This blog post offers a very short synopsis of jazz history. It covers the origin, character, trajectory, and context of the genre.
This blog post introduces three influential musicians who were operating in New Orleans during the earliest years of jazz: Jelly Roll Morton, Sidney Bechet, and Louis Armstrong. It covers the contributions each man made to jazz music.
This blog post covers Avant-garde music. It discusses the definition of that term, the concept of Modernism, and three important composers operating within the genre: John Cage, Steve Reich, and Philip Glass.
Claude Debussy (1862-1918) invented the Impressionist style of Western art music. For this accomplishment, he is usually considered to be France’s greatest composer. Listening to his music is like hearing the auditory component of a unicorn’s dream about clouds. This is due to the fact that Debussy’s approach to composition was beset by vague suggestion and a tendency to wander without destination.
This blog post covers Polish piano virtuoso, Fryderyk Chopin (1810-1849). Chopin had a very distinct piano style that was nothing like the pounding triumph and brilliant glory of Beethoven and nothing like the macho bravado and miraculous virtuosity of Franz Liszt. Instead, Chopin’s piano style possessed a different sort of virtuosity, one marked by a delicate and soft touch.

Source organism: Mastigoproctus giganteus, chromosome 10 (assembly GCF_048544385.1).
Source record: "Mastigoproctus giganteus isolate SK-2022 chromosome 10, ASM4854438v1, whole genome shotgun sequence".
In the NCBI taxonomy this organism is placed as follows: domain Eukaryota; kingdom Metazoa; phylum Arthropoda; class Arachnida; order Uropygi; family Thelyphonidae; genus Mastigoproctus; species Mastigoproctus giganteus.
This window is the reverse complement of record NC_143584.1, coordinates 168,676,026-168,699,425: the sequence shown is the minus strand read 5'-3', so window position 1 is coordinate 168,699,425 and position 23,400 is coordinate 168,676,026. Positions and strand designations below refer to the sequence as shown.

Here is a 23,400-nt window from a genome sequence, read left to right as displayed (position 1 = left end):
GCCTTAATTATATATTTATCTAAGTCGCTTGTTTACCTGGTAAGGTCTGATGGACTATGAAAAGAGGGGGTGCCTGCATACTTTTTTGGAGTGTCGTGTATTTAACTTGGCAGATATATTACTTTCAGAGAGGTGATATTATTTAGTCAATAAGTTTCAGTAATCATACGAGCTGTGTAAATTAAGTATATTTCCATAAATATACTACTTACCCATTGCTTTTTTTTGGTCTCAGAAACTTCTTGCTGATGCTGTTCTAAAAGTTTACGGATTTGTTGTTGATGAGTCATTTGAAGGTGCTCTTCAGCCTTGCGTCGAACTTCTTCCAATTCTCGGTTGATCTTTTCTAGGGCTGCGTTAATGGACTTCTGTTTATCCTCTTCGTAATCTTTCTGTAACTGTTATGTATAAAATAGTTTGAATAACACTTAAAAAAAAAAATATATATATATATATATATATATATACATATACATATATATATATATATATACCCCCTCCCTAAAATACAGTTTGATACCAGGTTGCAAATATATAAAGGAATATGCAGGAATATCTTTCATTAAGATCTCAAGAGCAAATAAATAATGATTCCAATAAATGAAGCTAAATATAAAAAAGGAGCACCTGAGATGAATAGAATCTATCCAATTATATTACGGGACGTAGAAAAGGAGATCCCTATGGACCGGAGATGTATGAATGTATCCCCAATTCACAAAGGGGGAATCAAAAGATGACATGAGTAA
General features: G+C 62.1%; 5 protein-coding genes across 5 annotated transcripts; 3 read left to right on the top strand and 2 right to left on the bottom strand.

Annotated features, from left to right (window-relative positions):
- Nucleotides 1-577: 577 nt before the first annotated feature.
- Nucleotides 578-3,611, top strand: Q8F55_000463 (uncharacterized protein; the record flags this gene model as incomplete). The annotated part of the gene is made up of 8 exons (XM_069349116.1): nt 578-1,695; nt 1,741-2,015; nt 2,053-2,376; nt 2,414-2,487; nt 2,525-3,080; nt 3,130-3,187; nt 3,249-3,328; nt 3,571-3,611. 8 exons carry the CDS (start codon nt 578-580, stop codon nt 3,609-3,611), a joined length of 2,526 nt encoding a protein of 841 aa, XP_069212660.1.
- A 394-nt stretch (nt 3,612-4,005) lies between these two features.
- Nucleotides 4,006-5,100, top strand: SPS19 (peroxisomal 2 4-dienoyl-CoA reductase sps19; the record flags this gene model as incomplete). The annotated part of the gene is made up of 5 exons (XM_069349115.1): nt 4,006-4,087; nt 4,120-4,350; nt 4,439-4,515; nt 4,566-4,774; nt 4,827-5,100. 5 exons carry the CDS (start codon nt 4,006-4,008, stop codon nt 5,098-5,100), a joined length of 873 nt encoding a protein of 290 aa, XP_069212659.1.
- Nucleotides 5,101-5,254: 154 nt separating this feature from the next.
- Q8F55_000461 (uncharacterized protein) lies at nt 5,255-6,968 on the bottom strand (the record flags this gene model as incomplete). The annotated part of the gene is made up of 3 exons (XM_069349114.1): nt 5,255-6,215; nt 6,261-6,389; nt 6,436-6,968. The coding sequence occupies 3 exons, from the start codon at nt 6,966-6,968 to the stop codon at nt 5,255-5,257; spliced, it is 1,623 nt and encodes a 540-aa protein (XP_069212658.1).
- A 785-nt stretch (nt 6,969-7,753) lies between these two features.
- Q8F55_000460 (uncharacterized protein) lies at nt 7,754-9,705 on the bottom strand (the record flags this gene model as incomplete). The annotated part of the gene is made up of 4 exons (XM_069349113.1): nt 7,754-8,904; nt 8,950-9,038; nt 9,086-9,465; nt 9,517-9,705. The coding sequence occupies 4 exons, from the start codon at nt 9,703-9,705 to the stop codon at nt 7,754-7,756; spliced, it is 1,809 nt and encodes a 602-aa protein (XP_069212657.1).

This bog post covers the legacy of Ludwig van Beethoven. More specifically, it covers the coping mechanisms employed by Robert Schumann, Franz Schubert, and Hector Berlioz to deal with that legacy.
These early Romantic composers dealt with the burden of Beethoven variously by imitating his epic scale or by rejecting his adherence to form.